Make sure your heart is on fleek before your eyebrows are. All too often, these ‘beautiful’ people are actually very ugly when we get even slightly beyond skin deep, not to mention unhappy, discontent and seeking something that they may not yet understand. Know that your body and mind have more power than you could ever imagine, and it goes far beyond who you impress with your aesthetics. How can you feel or say anything negative about your legs?
Those legs carry you across the earth, they allow you to walk, to run, to skip and to dance. How can you complain about your eyes, through which the world and its wonders are perceived?
And one day, when you have your own daughters, know never to be negative about any lingering tummy bulges, for every inch of fat is a testament to the greatest miracle any human being can carry out – nourishing and bringing about another life. Remember that God looks not at your face but at your heart. Direct your energy towards cultivating a beautiful soul and mind, for there is a beauty that does not diminish, nor fall out, sag or get wiped away.
Before you turn to trashy sites, popular culture and those plagued with the disease of neglecting inner beauty for the outer,
find companionship in the stars, the trees and the mountains, for it is these that will remind you of your creator, and who you are and ultimately who you need to be.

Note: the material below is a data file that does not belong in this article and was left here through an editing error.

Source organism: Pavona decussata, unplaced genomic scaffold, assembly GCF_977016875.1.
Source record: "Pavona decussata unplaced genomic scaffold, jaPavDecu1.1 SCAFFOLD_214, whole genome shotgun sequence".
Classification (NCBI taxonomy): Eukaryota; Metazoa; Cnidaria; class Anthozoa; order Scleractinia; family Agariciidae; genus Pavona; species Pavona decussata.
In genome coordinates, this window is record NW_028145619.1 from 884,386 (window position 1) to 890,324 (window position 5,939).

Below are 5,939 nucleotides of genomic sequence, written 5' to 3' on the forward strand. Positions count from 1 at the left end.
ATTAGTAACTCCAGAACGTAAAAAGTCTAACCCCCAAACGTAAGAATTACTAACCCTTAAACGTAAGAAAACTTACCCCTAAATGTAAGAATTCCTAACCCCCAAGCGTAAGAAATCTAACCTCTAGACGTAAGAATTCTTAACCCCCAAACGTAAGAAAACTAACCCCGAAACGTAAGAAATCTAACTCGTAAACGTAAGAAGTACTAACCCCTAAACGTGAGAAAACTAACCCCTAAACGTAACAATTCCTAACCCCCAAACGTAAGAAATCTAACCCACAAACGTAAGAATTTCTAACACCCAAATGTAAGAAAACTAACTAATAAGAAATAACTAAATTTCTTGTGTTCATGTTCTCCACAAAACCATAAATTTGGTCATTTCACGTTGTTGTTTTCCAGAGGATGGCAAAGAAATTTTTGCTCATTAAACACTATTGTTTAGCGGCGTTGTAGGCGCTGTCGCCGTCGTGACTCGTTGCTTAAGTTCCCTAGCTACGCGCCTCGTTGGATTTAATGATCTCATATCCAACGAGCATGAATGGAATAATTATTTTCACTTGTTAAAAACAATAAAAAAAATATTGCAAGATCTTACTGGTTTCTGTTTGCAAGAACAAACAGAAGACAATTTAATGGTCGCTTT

Turn your focus away from what others think of your appearance and towards what you can contribute to the world. Forget that mascara that broke the internet and work out how you can cure cancer or bring about world peace. Spend less time painting your face and paint a canvas instead, spend less money at MAC and more at bookshops. Make your topics of conversation meaningful, less lipstick and more altruism. You need fierceness in your care for others more than you need foundation. Covet intellectual pursuit and stimulation. Don’t do it for the Gram, do it for your Akhirah (afterlife). Although it may seem like you are different, know that by doing so, you will inspire others, empower them to break free from the shackles society has cast over them.
Find beauty in your individuality, appreciate the parts of you that make you different to everyone else, rather than seeking sameness. There is a reason God gave you your appearance, and the right people at the right time will appreciate it. But ultimately, know that you are so, SO much more than your body. You are a soul, that temporarily possesses a body. And that is beautiful.
Hiba is an Oxford graduate Physicist/Engineer by academic background and an author by soul. Her first commissioned children's book was published in 2019 by Penguin RandomHouse, and she is working on her first novel. Also a freelance journalist, she has written for The Independent and blogged for HuffPost, alongside having worked as a Physics teacher and Refugee Advocate at The Children's Society. Founder of global ethical brand Kusafiri, you will find her either traveling the world or saving money to travel the world. She loves quantum Physics, planting things and painting in watercolours. She especially loves sweetshops and good grammar. Hiba is currently interning at the United Nations and studying an MA at Soas, She has recently released her first picture book: The Little War Cat a couple of months ago with Macmillan Children's Books. Twitter & IG: @Hibanoorkhan1